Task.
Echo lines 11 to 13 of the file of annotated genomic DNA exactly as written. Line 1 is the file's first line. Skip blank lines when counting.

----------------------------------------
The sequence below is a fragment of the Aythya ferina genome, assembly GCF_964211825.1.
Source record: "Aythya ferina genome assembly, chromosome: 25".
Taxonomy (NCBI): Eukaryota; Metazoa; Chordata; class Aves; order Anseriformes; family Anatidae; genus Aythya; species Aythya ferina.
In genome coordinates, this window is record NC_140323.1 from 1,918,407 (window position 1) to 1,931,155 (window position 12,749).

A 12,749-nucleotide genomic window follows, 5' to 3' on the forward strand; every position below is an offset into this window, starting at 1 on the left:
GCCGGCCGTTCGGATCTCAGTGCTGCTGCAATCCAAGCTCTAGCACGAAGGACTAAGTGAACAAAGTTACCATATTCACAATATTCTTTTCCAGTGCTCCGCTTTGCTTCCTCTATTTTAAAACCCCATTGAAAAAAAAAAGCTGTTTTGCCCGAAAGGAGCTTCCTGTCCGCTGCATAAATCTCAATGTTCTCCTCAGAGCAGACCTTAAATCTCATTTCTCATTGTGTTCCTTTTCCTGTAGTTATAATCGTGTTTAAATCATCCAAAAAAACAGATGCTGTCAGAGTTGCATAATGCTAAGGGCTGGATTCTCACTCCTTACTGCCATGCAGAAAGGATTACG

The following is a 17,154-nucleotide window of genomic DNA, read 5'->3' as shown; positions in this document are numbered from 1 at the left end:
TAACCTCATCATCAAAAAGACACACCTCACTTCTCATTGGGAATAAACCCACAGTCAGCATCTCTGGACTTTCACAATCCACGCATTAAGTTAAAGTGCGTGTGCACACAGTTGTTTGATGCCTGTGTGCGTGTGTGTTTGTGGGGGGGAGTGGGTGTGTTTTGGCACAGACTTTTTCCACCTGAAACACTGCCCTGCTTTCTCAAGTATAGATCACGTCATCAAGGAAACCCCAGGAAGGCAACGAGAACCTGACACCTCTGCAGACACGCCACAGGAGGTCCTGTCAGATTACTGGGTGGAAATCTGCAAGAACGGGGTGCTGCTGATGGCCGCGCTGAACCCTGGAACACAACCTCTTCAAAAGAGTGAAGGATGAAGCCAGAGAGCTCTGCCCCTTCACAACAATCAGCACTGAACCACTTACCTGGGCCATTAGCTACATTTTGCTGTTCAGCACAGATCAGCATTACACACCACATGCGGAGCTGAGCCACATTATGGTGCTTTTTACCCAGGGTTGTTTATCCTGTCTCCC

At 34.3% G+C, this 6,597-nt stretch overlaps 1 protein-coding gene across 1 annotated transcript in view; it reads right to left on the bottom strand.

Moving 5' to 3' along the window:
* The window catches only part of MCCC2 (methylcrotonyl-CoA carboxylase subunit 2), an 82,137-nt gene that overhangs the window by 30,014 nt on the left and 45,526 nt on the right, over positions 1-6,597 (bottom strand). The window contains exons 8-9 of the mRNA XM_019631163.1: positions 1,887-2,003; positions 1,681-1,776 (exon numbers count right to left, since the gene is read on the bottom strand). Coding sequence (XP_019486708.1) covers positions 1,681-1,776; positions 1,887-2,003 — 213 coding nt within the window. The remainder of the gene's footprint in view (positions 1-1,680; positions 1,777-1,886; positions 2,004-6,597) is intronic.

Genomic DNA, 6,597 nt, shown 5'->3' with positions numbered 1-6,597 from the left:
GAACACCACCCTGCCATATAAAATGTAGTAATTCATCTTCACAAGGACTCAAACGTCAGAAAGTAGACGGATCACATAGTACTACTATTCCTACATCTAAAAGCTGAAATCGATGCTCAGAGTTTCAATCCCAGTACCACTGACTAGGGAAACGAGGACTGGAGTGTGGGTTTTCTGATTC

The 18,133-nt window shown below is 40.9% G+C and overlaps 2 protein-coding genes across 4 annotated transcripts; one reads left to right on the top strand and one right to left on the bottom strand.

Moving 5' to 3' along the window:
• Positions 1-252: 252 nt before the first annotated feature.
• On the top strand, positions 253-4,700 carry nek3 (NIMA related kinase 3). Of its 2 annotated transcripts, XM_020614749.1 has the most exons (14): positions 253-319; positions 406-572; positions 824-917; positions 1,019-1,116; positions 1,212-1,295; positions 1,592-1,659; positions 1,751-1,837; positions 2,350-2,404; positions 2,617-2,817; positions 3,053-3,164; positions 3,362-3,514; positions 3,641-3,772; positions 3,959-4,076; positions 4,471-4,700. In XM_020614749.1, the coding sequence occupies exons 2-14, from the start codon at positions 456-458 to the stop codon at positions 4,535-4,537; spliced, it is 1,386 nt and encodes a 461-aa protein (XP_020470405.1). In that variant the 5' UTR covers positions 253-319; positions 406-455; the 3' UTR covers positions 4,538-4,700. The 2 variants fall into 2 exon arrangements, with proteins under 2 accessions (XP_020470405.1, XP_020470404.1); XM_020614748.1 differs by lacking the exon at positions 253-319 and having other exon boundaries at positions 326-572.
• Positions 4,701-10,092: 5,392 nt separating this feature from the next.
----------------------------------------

* The window catches only part of MCCC2 (methylcrotonyl-CoA carboxylase subunit 2), an 82,137-nt gene that overhangs the window by 30,014 nt on the left and 45,526 nt on the right, over positions 1-6,597 (bottom strand). The window contains exons 8-9 of the mRNA XM_019631163.1: positions 1,887-2,003; positions 1,681-1,776 (exon numbers count right to left, since the gene is read on the bottom strand). Coding sequence (XP_019486708.1) covers positions 1,681-1,776; positions 1,887-2,003 — 213 coding nt within the window. The remainder of the gene's footprint in view (positions 1-1,680; positions 1,777-1,886; positions 2,004-6,597) is intronic.

Genomic DNA, 6,597 nt, shown 5'->3' with positions numbered 1-6,597 from the left:
GAACACCACCCTGCCATATAAAATGTAGTAATTCATCTTCACAAGGACTCAAACGTCAGAAAGTAGACGGATCACATAGTACTACTATTCCTACATCTAAAAGCTGAAATCGATGCTCAGAGTTTCAATCCCAGTACCACTGACTAGGGAAACGAGGACTGGAGTGTGGGTTTTCTGATTC